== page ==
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Sokoban PDF Print E-mail
Monday, 23 August 2010 05:00

SokobanSokoban is a type of transport puzzle, in which the player pushes boxes around a maze, viewed from above, and tries to put them in predetermined areas. Only one box  may be pushed at a time, and boxes cannot be pulled. The numbers of boxes is equal to designated locations. The puzzle may have limited the number of steps. The puzzle is usually implemented as a video game.
Sokoban was created in 1981 by Hiroyuki Imabayashi, and was published in 1982 by Thinking Rabbit, a software house based in Takarazuka, Japan.

Scientific research on Sokoban

Sokoban can be studied using the theory of computational complexity. The problem of solving Sokoban puzzles has been proven to be NP-hard. This is interesting also for artificial intelligence researchers, because solving Sokoban can be compared to designing a robot which moves boxes in a warehouse. Further work has shown that solving Sokoban is also PSPACE-complete.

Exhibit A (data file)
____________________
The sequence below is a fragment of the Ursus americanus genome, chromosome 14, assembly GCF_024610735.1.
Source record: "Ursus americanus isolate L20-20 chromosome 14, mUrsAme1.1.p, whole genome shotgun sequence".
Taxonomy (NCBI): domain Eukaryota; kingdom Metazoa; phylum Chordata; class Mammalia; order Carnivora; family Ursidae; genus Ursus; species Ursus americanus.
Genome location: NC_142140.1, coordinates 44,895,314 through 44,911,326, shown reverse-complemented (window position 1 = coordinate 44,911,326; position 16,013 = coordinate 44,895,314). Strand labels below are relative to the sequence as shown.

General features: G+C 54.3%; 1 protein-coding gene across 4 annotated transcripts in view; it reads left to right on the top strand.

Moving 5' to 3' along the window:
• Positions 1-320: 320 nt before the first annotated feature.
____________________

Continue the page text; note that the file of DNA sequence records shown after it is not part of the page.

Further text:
Sokoban is difficult not only due to its branching factor (which is comparable to chess), but also its enormous search tree depth; some levels require more than 1000 "pushes". Skilled human players rely mostly on heuristics; they are usually able to quickly discard futile or redundant lines of play, and recognize patterns and subgoals, drastically cutting down on the amount of search.
Some Sokoban puzzles can be solved automatically by using a single-agent search algorithm, such as IDA*, enhanced by several techniques which make use of domain-specific knowledge. This is the method used by Rolling Stone, a Sokoban solver developed by the University of Alberta GAMES Group. The more complex Sokoban levels are, however, out of reach even for the best automated solvers.
In actual games available, however, a lot of the levels are easily solved by "elimination": all immediate moves except one end in blocking the game; as you eliminate these moves you quickly and easily find out there is only one option for the next immediate move, even though you don't yet (have to) see the full consequences of that move. This all without having to think too many steps ahead.

 


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